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Unleashing the inner goddess

Fitness: Yolates at Goddess Fitness Dance is one of the many classes designed to embrace femininity

Posted: September 2, 2011 1:55 a.m.
Updated: September 2, 2011 1:55 a.m.

Emma Ridley, owner and founder of Goddess Fitness Dance in Saugus, leads a yolates class. Ridley, who trained at the Royal Ballet in London, was 236 pounds before she founded Goddess Fitness Dance seven years ago.

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As my dear friend Robert likes to remind me, I have a lot of male chi.

My favorite bands are Rage Against the Machine and Social Distortion.

Until very recently, I proudly drove a dirty, black four-wheel-drive truck.

My makeup routine is the occasional swipe of mascara and, for fitness, I walk my pit bull mixes, Sam and Buster, every morning through the woods where we live, rain, snow or shine.

There is no pastel in my wardrobe, and I consider going to the mall a form of torture.

So, the notion of embracing my inner goddess is not immediately natural for me. But one thing I am is game for new experiences, so I was curious to try a class at Goddess Fitness Dance in Saugus.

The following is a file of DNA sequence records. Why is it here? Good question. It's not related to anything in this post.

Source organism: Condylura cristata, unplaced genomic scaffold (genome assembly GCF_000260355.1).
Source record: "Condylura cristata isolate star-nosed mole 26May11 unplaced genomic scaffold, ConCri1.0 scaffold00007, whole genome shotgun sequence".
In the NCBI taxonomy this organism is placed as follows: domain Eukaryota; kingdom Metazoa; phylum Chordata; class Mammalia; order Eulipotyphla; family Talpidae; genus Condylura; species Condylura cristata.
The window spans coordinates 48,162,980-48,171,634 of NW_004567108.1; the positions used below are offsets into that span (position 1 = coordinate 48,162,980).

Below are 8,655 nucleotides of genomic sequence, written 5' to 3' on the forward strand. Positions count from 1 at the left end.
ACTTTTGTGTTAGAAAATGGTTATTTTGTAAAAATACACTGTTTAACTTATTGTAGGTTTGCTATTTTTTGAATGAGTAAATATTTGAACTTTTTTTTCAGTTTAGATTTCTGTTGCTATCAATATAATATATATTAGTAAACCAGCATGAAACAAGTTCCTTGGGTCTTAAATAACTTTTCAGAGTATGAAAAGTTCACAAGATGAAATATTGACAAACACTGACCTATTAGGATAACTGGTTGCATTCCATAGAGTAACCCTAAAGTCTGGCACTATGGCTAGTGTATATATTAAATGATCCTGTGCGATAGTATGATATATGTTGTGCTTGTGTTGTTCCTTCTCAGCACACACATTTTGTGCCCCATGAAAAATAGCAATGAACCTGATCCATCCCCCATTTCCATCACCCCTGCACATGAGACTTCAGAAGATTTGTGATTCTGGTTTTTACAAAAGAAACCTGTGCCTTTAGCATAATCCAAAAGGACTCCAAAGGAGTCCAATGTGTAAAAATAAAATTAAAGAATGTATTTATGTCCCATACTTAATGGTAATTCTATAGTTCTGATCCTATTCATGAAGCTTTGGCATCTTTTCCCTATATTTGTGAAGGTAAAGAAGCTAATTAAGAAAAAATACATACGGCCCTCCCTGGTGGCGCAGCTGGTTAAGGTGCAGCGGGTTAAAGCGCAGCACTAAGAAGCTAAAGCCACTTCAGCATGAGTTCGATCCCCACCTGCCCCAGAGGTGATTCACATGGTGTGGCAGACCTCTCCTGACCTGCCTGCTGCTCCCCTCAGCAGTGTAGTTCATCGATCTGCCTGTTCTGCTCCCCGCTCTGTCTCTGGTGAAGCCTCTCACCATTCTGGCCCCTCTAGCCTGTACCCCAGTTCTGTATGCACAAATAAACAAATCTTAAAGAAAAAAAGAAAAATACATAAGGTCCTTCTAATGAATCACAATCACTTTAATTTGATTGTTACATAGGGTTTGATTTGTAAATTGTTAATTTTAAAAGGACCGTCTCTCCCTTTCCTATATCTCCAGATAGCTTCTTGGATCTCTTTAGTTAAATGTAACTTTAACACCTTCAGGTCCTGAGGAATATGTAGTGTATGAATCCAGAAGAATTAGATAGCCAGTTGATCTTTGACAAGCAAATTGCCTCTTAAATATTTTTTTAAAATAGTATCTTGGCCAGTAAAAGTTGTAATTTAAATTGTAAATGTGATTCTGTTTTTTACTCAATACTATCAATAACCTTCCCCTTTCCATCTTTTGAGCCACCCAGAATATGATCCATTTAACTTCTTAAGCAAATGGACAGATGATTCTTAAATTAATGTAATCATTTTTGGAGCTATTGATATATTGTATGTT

Goddess Fitness Dance is a hyper-feminine studio with feather boas draped on plush paisley and animal-print couches and ottomans.

The decor includes a portrait of Marilyn Monroe and major swaths of pink and touches of bling throughout. There’s also a daycare room with games and toys for the children of clients.

Goddess Fitness Dance founder Emma Ridley is a tanned and super-toned sylph sporting tiny shorts and a tight tank top, as well as a charming British accent.

Ridley, who studied with the Royal Ballet and relocated to the United States from London 20 years ago, founded Goddess Fitness in 2004.

“I was 236 pounds. I had three babies and gave myself permission to eat whatever I wanted,” she said, pulling out an album to prove it. The pale, overweight woman in the photo and the Pamela Anderson look-alike in front of me are worlds apart. “But going to the gym to do weights or treadmill didn‘t make sense to me. I didn‘t want to work out in a masculine way.”